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VOL. 118 | NO. 168 | Thursday, September 16, 2004

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By Andy Meek

Citys Budding Film Industry Gets Boost

Studio commitment marks new step for Memphis


The Daily News

Its no secret Memphis is becoming a movie industry magnet.

And thanks to a trio of veteran filmmakers, a Memphis film group and a historically inclined movie fan, a number of unrelated efforts are under way to continue Memphis progression from the city famous for Beale Street and barbecue to a lure for filmmakers and movie fans.

One of the biggest efforts in progress is the creation of Crunk Pictures, an outlet for veteran producers Stephanie Allain, John Singleton and Memphis filmmaker Craig Brewer to join forces on future movie projects in Memphis. The company, based in Los Angeles, already has worked with Brewer on his film Hustle & Flow, which recently finished shooting in Memphis.

A major commitment. Memphis and Shelby County Film Commissioner Linn Sitler said the creation of Crunk Pictures marks a major studio commitment in the city.

The commitment is there, as much as a commitment can be made in the uncertain film business to do more movies here, Sitler said. What they would do would be to come back and forth, like they came here for pre-production, production and wrap-up for Hustle & Flow. And then once they raised the money for other films, they would come back and set up shop.

Allains film work includes Biker Boyz and Muppets in Space, and Singleton is known for films such as Boyz N the Hood and Higher Learning. Brewers film Hustle & Flow, which featured a cast of well-known actors including Anthony Anderson and Taryn Manning, is scheduled for release in theaters next spring.

Coming back. Sitler said the companys major commitment comes in the form of the groups intention to return to Memphis. That marks a difference from the way filmmakers traditionally have worked in the city, she said.

For instance, Walk the Line came here only to do Walk the Line, Sitler said.

Along with groups such as Crunk Pictures, Sitler said the city and county film commission attracts and works with a number of large productions in the city. In the groups history, the film commission has worked on films including The Firm in 1993, The People vs. Larry Flynt in 1996 and, more recently, 21 Grams in 2003 along with Hustle & Flow and Walk the Line.

Honoring the arts. But in addition to attracting filmmakers to the city, Memphis film buff Malcolm Pratt has founded an organization devoted exclusively to showcasing great works in the history of film. Later this month, his group Cinema Memphis will show six historical films from directors Michael Powell and Emeric Pressburger at the Cannon Center for the Performing Arts.

Pratt, who previously served on the board of directors of another Memphis nonprofit organization, the Memphis Film Forum, broke away recently to establish Cinema Memphis and began planning the Powell and Pressburger retrospective. Films to be shown include The Red Shoes and The Life and Death of Colonel Blimp.

In 2003, I made the decision that in order to do this thing, it didnt make as much sense to do it through the Film Forum, so I established a new organization to showcase great works in the history of film, Pratt said.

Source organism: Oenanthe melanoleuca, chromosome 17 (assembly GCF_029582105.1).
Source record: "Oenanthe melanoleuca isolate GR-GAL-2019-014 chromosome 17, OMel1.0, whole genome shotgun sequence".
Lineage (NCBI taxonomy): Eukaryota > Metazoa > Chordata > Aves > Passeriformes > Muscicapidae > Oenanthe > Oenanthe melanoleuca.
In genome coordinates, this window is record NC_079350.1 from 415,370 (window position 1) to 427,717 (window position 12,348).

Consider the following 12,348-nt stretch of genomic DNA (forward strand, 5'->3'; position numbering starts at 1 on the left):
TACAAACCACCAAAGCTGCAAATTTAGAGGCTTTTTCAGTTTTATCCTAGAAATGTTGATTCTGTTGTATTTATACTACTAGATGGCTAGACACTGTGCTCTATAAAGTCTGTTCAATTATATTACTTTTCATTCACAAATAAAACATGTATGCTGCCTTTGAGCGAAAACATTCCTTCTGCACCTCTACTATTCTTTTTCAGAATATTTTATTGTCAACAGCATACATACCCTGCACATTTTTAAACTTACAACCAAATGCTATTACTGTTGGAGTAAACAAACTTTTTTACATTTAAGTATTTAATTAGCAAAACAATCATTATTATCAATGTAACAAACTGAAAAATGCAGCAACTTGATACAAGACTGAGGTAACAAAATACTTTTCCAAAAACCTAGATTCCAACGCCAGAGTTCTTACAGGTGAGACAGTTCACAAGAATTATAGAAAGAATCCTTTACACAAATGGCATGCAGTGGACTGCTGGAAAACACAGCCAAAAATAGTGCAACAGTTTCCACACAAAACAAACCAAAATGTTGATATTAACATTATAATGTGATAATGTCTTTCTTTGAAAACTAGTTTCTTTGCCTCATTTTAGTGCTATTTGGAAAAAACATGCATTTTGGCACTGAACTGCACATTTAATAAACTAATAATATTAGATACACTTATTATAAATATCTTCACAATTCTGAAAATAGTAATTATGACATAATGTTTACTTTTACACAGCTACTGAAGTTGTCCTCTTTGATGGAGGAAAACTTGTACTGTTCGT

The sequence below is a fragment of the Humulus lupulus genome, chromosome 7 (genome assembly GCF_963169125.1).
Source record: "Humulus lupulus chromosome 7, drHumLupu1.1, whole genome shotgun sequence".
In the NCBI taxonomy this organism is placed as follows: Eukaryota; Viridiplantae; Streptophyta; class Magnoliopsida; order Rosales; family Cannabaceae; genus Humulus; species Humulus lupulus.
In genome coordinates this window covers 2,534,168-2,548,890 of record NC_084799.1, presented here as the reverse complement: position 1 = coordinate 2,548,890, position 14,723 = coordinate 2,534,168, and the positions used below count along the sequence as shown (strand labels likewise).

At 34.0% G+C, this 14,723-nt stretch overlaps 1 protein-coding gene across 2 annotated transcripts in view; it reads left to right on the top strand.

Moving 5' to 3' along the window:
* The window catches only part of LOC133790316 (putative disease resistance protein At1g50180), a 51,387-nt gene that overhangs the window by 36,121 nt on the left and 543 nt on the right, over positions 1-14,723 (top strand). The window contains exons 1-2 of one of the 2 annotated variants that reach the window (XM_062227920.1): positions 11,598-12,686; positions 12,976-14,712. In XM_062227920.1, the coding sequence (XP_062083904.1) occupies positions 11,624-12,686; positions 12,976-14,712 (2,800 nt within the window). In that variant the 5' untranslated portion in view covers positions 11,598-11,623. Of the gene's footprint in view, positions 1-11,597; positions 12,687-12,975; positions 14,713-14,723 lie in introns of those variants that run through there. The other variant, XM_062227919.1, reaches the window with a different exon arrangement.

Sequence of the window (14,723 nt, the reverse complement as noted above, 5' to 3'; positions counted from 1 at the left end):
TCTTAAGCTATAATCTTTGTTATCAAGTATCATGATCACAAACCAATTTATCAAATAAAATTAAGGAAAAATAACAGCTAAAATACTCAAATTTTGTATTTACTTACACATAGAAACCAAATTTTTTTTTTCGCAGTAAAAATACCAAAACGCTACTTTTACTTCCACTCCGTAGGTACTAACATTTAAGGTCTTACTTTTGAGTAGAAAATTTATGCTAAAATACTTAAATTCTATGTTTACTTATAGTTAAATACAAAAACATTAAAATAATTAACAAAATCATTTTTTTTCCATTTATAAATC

Big event. Titled The Magic & Humanity: A Celebration of the Amazing Films of Powell & Pressburger, the showing that runs Sept. 24-26 also will bring two notable guests to Memphis. Thelma Schoonmaker, acclaimed film editor for director Martin Scorsese, is scheduled to speak and answer questions during the retrospective. Schoonmaker was married to Powell for the last six years of his life.

I called Thelma at Scorseses production office back in 1998 and told her my dream and my passion, Pratt said. I asked what her level of interest would be in doing this, and she said, Extremely high.

Singer-songwriter John Wesley Harding, an avid Powell and Pressburger fan whose music has appeared in the John Cusack film High Fidelity, also will be in town for the event. Prior to the showcase, Harding will perform a tribute concert for the filmmakers Sept. 23 at the Gibson Lounge, during which he will perform a medley of his favorite songs featured in the filmmakers movies.

He is a tremendous enthusiast of their films, and he wanted to pay tribute to them in a special way, Pratt said.

Future plans. Pratt said he hopes to put together similar retrospectives annually honoring other directors and actors in cinema history. For him, the showings are a throwback to the golden age of cinema he experienced as a teenager, when he frequented the movie palaces that filled Downtown in the 1960s and 1970s.

There was a time when huge movie palaces were common, and I just think thats the best experience, he said.

At the end of the month, Pratt will help others relive that experience at the Cannon Center. He is enthusiastic about audience reaction to the movies, which he said have changed the lives of a number of artists and influenced the arts for more than 30 years.

I hope people will embrace this and take the opportunity to come see the films, he said. Theres no filler here. Theyre all widely considered among the greatest films of all time.


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